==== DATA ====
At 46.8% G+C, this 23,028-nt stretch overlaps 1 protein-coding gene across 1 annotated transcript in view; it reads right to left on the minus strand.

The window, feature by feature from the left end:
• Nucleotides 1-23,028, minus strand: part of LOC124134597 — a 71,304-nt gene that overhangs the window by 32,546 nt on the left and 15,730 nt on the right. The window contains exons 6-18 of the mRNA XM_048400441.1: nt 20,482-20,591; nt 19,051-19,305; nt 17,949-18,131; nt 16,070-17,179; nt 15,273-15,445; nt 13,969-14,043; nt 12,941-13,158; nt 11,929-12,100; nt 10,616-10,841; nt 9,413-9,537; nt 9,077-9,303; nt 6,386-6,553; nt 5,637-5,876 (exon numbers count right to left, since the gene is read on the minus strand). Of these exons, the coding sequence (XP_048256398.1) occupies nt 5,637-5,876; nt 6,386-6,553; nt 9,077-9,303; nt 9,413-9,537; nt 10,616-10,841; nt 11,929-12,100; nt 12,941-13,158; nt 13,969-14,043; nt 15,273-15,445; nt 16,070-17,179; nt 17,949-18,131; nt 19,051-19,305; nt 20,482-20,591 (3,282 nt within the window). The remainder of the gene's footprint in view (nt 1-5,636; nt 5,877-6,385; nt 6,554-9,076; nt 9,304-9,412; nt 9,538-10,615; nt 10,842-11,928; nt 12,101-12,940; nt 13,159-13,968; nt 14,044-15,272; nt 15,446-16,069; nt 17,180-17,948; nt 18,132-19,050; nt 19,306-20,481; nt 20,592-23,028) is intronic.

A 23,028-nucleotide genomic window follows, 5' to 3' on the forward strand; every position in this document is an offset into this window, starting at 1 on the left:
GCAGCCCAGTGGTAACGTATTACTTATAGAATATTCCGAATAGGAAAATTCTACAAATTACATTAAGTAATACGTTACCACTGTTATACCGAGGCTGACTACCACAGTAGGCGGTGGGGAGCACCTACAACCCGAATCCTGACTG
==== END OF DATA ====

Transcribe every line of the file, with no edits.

At 46.8% G+C, this 23,028-nt stretch overlaps 1 protein-coding gene across 1 annotated transcript in view; it reads right to left on the minus strand.

The window, feature by feature from the left end:
• Nucleotides 1-23,028, minus strand: part of LOC124134597 — a 71,304-nt gene that overhangs the window by 32,546 nt on the left and 15,730 nt on the right. The window contains exons 6-18 of the mRNA XM_048400441.1: nt 20,482-20,591; nt 19,051-19,305; nt 17,949-18,131; nt 16,070-17,179; nt 15,273-15,445; nt 13,969-14,043; nt 12,941-13,158; nt 11,929-12,100; nt 10,616-10,841; nt 9,413-9,537; nt 9,077-9,303; nt 6,386-6,553; nt 5,637-5,876 (exon numbers count right to left, since the gene is read on the minus strand). Of these exons, the coding sequence (XP_048256398.1) occupies nt 5,637-5,876; nt 6,386-6,553; nt 9,077-9,303; nt 9,413-9,537; nt 10,616-10,841; nt 11,929-12,100; nt 12,941-13,158; nt 13,969-14,043; nt 15,273-15,445; nt 16,070-17,179; nt 17,949-18,131; nt 19,051-19,305; nt 20,482-20,591 (3,282 nt within the window). The remainder of the gene's footprint in view (nt 1-5,636; nt 5,877-6,385; nt 6,554-9,076; nt 9,304-9,412; nt 9,538-10,615; nt 10,842-11,928; nt 12,101-12,940; nt 13,159-13,968; nt 14,044-15,272; nt 15,446-16,069; nt 17,180-17,948; nt 18,132-19,050; nt 19,306-20,481; nt 20,592-23,028) is intronic.

A 23,028-nucleotide genomic window follows, 5' to 3' on the forward strand; every position in this document is an offset into this window, starting at 1 on the left:
GCAGCCCAGTGGTAACGTATTACTTATAGAATATTCCGAATAGGAAAATTCTACAAATTACATTAAGTAATACGTTACCACTGTTATACCGAGGCTGACTACCACAGTAGGCGGTGGGGAGCACCTACAACCCGAATCCTGACTG